The regulatory "burden" and mandates placed on providers include requiring most of the premiums paid to go back into actual health care payouts rather than things like advertising dollars. Regulations include requiring quality health care, including preventative coverage, caps on raising premiums and deductibles, removing the lifetime cap on coverage, requiring coverage for those with pre-existing conditions. You know, all that nasty fine-print insurance companies have been getting away with for decades, with the blessing of people like Tim Scott.
Scott goes on to say that one of his priorities is denying patients the ability to sue doctors for malpractice, or as he calls it, "medical tort reform." Reform has a pleasant, positive sound, and a lot of people don't even know what a tort is, although it sounds yummy, so the whole thing just sounds like a good idea. He then goes on to say that he wants everybody to have the same "great success" as they have had with tort reform in Texas.
Call me a cynic, but when somebody suggests that we should be more like Texas, I tend to want to look into that. In fact, other than those with employer based insurance and us older folks on Medicare, statistics compiled by the Texas Medical Association pretty much show Texas insuring far fewer individuals than the U.S. average (2014):
The only way health care coverage is going to be lowered is by offering -- lots -- fewer benefits. You know, those pre-ACA era plans that were cheap enough to afford, and then when you got sick you found out why. As far as "choice" goes we should all know by now that the word "choice" coming from a republican has the same oxymoronic meaning as the word "freedom." We get to choose our health plan if we have lots of money to pay for it. Period.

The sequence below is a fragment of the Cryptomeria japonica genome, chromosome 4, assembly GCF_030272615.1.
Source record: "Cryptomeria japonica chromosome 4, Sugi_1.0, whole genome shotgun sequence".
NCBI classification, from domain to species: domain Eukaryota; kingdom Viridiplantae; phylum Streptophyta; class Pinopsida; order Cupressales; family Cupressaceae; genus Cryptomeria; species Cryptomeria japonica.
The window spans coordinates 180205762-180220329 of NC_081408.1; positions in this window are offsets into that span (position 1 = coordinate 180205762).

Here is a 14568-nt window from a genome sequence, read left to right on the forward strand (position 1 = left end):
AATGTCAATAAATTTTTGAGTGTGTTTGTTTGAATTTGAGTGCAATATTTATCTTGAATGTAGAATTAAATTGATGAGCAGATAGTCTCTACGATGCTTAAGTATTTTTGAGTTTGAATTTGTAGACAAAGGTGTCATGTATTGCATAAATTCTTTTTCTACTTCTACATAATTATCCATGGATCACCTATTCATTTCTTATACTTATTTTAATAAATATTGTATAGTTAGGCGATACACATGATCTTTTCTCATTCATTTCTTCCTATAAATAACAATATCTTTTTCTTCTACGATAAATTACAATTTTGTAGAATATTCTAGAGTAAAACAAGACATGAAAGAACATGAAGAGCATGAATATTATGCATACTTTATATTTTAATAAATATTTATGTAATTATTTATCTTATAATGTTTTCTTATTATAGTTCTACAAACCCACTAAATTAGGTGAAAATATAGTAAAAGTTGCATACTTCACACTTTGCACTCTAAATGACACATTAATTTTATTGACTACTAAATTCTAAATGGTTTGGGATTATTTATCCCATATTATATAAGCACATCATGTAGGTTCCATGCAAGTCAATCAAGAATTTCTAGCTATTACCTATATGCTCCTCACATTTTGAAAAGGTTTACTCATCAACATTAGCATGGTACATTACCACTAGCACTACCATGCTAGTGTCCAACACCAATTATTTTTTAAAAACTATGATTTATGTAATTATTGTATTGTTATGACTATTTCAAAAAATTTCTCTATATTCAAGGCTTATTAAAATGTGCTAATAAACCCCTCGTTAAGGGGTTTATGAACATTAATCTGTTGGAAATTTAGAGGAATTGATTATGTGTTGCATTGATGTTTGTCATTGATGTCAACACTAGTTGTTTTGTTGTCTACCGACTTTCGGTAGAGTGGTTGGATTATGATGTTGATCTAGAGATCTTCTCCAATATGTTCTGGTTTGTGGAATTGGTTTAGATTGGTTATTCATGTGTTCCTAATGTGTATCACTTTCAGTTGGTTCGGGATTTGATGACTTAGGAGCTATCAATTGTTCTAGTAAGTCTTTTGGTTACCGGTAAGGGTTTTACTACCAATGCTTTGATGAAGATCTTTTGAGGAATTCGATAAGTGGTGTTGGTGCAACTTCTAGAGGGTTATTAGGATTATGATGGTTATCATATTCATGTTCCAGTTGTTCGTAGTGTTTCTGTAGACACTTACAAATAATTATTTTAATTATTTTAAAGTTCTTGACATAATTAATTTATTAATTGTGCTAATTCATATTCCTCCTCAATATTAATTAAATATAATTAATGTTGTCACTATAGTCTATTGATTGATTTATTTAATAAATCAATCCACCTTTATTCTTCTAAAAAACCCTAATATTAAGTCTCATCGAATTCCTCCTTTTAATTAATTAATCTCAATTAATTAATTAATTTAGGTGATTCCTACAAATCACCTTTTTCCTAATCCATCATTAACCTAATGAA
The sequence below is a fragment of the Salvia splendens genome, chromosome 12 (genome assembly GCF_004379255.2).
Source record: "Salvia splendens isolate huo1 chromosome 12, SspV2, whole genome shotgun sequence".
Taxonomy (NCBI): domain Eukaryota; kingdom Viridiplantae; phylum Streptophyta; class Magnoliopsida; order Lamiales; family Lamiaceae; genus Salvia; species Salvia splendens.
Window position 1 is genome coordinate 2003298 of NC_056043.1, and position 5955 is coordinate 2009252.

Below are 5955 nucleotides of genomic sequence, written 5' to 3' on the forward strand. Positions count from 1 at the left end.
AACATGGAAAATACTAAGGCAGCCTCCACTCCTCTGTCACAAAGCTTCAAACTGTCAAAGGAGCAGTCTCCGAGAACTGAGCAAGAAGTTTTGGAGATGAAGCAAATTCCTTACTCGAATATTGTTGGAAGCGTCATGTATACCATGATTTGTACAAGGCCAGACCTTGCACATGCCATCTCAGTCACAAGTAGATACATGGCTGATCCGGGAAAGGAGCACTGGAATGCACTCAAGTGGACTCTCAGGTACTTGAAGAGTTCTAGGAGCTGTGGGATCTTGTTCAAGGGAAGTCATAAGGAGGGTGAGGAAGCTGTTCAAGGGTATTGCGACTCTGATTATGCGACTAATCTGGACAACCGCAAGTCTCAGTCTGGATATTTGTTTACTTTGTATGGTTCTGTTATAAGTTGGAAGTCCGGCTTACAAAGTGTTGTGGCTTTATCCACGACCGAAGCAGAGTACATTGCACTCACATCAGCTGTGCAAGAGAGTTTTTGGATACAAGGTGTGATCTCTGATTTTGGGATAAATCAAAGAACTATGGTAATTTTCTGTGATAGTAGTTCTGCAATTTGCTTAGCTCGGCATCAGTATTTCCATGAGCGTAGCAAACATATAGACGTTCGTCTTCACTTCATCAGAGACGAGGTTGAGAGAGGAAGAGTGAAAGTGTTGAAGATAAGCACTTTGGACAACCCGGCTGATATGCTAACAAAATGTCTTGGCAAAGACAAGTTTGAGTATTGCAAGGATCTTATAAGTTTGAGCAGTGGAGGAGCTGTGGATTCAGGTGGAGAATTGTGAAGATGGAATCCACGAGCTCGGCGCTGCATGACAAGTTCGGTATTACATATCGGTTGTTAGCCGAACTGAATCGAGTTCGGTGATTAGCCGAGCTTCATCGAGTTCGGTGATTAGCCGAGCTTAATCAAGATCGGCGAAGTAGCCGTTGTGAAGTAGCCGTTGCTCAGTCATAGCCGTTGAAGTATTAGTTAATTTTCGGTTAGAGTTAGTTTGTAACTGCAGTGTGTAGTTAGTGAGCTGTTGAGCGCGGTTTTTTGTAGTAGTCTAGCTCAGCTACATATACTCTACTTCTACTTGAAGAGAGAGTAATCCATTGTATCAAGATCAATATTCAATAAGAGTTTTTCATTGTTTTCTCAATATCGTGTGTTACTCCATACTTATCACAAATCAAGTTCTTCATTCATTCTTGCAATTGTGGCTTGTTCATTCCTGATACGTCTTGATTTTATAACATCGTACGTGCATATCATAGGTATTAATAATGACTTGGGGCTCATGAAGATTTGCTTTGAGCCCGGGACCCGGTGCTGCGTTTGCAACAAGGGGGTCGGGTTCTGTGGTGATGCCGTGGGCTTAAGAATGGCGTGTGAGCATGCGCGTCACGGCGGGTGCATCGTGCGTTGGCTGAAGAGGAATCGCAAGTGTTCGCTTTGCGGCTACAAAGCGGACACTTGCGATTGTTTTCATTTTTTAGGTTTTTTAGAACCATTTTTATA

On the plus side, for people like Scott, Ryan, and Trump that is, is that the taxes that would have been paid by the wealthy to pay for the health care for the rest of us is repealed. And if you decide you just don't want to play, you don't have to pay those pesky penalties. Both of which serve the additional function of strangling any health care benefits to those with lower incomes that remain.
Speaking of which, let's end on a laugh. Health Savings Accounts mean that if your income is high enough for you to actually live comfortably, and not paycheck to paycheck, you can put money aside for future illness. If you work at McDonald's, let's assume that doesn't work for you.
In that case, you might have a chuckle over the other option: tax credits. This means that if, at the end of the year, when you pay your taxes, if you owe $4,000 or more, the government will give you back $4,000 toward your health care costs. Of course, if you are one of those freeloaders who is trying to support your family on, say, $25,000, and you don't pay any taxes, well, you're on your own paying those premiums.
So in conclusion, I would just like to thank Tim Scott for sharing his perspective with me. Just as when I communicate my thoughts to him, his thoughts have absolutely nothing to do with my life in the real world, so there is as little chance of me changing my perspective as of him changing his. At least he gets paid to maintain his warped view of what Americans need.
On the bright side, though, I am writing to you all knowing that you understand what the real world is like, and will help spread the word about what that nice Tim Scott really plans on doing to our health care.